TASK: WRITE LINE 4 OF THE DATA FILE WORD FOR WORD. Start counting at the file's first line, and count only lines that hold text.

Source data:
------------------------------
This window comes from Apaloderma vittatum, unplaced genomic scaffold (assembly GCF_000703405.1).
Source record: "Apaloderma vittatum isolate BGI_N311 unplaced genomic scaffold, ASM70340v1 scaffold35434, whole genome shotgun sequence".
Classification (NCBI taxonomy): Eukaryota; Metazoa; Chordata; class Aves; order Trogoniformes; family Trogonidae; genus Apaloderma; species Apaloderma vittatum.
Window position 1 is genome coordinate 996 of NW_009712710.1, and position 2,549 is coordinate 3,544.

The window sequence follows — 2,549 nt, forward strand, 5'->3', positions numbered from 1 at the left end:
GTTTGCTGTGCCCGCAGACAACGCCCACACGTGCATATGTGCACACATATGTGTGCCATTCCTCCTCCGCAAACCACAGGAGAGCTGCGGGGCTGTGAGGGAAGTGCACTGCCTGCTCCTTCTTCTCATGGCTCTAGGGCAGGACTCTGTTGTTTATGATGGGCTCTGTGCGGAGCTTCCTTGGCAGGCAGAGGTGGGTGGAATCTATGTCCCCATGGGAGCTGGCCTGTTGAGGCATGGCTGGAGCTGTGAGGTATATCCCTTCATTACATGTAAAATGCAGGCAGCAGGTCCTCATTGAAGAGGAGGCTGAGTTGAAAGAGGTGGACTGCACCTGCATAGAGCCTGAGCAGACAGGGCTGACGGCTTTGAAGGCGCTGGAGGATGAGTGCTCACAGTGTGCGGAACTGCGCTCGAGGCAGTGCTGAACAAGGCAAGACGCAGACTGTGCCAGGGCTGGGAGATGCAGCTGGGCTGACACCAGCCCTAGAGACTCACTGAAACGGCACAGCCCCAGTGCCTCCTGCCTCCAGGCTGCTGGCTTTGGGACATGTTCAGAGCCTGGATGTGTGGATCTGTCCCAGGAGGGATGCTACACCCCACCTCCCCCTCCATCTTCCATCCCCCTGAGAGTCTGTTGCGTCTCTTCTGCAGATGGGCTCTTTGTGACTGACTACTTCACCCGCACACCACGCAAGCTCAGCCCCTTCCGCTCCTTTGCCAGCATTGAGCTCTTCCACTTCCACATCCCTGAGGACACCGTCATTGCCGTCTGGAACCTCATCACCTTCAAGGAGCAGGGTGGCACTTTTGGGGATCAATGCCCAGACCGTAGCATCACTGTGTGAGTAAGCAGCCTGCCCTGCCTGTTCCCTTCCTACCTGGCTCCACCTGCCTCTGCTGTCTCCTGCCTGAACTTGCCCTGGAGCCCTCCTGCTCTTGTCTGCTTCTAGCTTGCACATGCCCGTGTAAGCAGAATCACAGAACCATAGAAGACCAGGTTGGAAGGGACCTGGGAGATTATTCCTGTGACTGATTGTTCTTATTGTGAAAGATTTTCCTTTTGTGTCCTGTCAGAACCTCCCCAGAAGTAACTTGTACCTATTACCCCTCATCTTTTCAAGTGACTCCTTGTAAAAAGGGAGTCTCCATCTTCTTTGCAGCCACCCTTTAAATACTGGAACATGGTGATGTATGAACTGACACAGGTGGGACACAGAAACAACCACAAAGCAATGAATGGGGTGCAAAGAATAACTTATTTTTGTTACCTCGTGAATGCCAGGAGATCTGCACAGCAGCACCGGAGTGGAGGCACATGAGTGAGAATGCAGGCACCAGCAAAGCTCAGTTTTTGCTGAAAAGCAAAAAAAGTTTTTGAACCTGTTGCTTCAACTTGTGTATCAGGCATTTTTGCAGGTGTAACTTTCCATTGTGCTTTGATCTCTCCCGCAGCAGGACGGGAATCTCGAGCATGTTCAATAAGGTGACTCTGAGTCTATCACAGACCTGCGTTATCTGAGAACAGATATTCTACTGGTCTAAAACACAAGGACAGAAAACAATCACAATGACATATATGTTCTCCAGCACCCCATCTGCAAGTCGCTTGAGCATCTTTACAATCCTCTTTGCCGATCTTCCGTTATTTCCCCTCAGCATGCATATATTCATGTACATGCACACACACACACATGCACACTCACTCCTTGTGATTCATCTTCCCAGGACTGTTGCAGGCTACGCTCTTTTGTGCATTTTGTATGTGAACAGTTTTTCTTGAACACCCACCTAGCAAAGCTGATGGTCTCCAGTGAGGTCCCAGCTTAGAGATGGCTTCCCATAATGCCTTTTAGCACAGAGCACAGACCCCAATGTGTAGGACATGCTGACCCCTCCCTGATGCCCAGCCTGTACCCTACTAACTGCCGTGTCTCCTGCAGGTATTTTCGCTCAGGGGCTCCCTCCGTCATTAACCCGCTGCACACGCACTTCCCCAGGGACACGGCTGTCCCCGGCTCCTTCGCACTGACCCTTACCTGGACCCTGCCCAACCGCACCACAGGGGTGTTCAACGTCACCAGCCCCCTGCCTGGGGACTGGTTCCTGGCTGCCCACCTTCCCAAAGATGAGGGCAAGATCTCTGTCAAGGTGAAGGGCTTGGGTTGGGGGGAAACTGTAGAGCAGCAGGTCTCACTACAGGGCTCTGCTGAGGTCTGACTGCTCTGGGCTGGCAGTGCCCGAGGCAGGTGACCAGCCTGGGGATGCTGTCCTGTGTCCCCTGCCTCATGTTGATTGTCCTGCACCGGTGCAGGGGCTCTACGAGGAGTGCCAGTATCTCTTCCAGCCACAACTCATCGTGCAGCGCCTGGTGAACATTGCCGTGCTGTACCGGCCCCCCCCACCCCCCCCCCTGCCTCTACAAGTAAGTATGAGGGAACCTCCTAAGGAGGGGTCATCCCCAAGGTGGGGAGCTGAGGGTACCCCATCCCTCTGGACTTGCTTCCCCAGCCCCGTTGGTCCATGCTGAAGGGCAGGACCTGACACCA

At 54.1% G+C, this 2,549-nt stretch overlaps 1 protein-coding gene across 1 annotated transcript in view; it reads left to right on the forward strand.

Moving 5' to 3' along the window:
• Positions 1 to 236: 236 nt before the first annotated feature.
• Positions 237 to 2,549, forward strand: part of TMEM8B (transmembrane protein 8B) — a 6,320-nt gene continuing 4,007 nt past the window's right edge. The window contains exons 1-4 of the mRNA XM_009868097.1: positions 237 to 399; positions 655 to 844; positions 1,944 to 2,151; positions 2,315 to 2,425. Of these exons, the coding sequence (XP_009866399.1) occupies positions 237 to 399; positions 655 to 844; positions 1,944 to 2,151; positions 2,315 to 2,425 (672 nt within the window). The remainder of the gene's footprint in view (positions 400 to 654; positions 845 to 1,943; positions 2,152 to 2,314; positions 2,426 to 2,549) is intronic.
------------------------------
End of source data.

Window position 1 is genome coordinate 996 of NW_009712710.1, and position 2,549 is coordinate 3,544.